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Drayton Harbor Shellfish Restoration

By Geoff Menzies

The Drayton Harbor Shellfish Protection District Citizens Advisory Committee, which began its work to help clean up Drayton Harbor in 1995, now has another year of success under its belt. With hundreds of hours of volunteer time and funding provided by Whatcom County, the City of Blaine, the Marine Resources Committee and the Puget Sound Restoration Fund (PSRF), we hosted another successful oyster feed and open house last June at the Blaine Marina.

Several hundred citizens attended and dined on yearling oysters grown and donated by the Community Oyster Farm. Over 100 people took educational boat tours of the oyster beds, which were given aboard the Plover and the Beast.

Last spring and summer, PSRF provided a series of Drayton tours for more than 40 watershed residents. Participants each received a dozen oysters and pledged to take specific actions to help improve water quality in the harbor.

We also teamed up with Cascadia Consulting Services and many volunteers to conduct a survey of watershed residents. Seventy-one percent of residents felt it was very important to keep the harbor safe for shellfish harvesting.

That’s good news. But most respondents pointed to the sewage treatment plant as the biggest threat to water quality. Actually, the city has made big improvements to minimize impacts from the plant. Our key areas of focus now are septic system maintenance and reducing livestock waste from small farms.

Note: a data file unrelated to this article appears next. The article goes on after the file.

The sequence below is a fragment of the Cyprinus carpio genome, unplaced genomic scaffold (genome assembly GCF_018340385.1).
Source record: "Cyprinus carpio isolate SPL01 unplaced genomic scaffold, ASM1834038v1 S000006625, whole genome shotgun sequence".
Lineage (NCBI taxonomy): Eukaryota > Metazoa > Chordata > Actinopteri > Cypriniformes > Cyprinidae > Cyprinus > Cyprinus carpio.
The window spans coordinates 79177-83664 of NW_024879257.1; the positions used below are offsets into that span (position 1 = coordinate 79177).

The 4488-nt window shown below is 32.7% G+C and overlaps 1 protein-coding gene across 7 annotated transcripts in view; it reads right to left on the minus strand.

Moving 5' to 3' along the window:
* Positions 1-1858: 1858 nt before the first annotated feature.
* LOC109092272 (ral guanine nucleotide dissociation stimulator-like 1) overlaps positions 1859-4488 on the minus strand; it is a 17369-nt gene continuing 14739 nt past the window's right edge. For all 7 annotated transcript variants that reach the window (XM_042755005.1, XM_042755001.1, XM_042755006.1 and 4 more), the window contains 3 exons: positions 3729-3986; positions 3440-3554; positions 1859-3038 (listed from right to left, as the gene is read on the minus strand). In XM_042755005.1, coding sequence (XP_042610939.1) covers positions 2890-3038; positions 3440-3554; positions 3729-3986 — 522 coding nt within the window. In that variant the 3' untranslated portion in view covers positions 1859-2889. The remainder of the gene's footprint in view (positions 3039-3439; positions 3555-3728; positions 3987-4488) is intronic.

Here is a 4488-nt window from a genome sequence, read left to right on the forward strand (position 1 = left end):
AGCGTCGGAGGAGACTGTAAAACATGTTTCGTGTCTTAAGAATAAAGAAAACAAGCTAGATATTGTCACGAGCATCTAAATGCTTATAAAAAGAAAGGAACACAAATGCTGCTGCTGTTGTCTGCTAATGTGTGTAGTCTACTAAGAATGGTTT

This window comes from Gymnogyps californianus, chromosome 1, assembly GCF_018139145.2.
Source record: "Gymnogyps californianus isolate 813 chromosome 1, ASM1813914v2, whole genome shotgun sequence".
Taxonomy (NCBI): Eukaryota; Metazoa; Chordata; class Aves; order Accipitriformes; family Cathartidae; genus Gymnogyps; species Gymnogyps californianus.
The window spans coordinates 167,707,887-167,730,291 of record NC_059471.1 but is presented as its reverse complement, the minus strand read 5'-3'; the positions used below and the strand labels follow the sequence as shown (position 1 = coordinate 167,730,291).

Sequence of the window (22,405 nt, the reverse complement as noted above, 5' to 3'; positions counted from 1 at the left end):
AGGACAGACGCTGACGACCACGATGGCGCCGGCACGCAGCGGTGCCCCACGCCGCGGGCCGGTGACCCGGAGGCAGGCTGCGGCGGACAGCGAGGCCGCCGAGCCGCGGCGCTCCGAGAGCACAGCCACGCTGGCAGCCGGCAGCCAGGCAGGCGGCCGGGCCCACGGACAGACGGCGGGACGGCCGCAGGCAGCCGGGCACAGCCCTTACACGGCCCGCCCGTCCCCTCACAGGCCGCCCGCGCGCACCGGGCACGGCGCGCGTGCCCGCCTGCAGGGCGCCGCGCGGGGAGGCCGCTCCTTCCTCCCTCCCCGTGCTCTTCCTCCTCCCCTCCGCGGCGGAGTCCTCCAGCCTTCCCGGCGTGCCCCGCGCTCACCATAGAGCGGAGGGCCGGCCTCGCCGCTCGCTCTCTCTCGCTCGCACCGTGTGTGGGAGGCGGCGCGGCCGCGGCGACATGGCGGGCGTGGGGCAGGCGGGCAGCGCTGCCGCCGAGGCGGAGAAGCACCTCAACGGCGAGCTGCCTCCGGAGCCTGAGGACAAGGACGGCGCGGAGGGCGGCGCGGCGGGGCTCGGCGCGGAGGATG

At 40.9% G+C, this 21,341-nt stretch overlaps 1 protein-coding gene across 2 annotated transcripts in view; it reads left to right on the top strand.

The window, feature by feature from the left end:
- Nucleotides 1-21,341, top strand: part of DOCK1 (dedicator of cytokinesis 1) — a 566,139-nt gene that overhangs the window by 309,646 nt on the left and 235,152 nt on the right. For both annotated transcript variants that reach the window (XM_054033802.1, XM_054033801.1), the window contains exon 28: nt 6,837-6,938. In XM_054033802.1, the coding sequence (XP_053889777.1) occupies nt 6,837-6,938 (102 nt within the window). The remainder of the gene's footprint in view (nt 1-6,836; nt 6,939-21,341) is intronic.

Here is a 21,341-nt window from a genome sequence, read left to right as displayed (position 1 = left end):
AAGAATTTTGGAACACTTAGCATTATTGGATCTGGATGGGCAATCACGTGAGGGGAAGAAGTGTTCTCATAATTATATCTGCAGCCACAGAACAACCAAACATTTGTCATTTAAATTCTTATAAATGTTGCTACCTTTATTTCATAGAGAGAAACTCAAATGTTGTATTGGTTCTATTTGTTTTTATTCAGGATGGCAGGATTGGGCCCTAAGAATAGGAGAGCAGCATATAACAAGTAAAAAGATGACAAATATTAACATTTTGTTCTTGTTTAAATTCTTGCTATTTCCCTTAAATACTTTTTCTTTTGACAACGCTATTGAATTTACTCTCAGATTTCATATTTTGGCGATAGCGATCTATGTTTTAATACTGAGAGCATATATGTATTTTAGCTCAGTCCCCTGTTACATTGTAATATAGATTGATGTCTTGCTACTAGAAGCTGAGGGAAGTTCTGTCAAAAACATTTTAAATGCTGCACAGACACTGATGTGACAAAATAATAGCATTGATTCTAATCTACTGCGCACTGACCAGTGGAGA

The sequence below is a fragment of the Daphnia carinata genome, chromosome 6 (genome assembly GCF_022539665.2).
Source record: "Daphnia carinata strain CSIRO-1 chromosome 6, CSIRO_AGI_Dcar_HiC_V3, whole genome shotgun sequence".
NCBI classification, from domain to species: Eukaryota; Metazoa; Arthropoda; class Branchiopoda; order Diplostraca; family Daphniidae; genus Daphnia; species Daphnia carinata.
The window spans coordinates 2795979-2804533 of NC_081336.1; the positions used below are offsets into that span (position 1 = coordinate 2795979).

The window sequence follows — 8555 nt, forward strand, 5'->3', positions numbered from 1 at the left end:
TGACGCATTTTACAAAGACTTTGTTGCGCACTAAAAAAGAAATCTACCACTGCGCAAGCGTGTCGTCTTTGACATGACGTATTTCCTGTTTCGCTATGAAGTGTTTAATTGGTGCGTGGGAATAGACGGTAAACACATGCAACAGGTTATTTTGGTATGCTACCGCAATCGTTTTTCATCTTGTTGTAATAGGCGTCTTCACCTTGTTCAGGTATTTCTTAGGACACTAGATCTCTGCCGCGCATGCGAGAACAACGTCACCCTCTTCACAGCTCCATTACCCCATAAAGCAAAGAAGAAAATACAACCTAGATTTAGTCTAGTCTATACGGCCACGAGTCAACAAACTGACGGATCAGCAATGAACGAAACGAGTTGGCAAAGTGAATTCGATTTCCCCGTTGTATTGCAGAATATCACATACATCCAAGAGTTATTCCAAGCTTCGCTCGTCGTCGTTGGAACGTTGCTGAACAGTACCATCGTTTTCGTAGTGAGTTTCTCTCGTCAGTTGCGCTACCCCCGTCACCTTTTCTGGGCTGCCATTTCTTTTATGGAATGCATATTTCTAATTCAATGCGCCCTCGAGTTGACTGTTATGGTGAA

The Puget Sound Restoration Fund’s Community Oyster Farm project is plugging along as well. With our wet-weather sampling program we were able to convince the state department of health to adjust the harvest closure up from ? inch of rainfall in 24 hours to ? inch of rainfall.

This will reduce the number of temporary rainfall-induced harvest closures, which is critical for a viable commercial oyster farm. Since last January, we have had 13, temporary harvest closures prompted by rainfall and associated runoff.

Drayton Harbor is considered unsafe for harvest for almost 20% of the prime harvest season. This is why we are focusing on efforts to reduce bacterial runoff from the upper watershed during the wet season.

The Farmers of the Tideflats planted 50,000 single oysters this past summer and continue to provide yearling oysters to local seafood retailers, restaurants and our dedicated oyster lovers, who buy directly from us on the dock in Blaine. Contact me if you want to be on our email list: geoffmenzies@comcast.net

We are just now launching a pilot study in parts of the California Creek drainage to help identify whether bacterial waste is coming from humans, horses, or cows. Findings will be used to steer pollution control projects.

This study is being financed by Whatcom County, Trillium and Community Oyster Farm sales. We must continue to nurture community partnerships like this one that are essential for complete water quality and shellfish restoration in Drayton Harbor. Thanks for doing your part.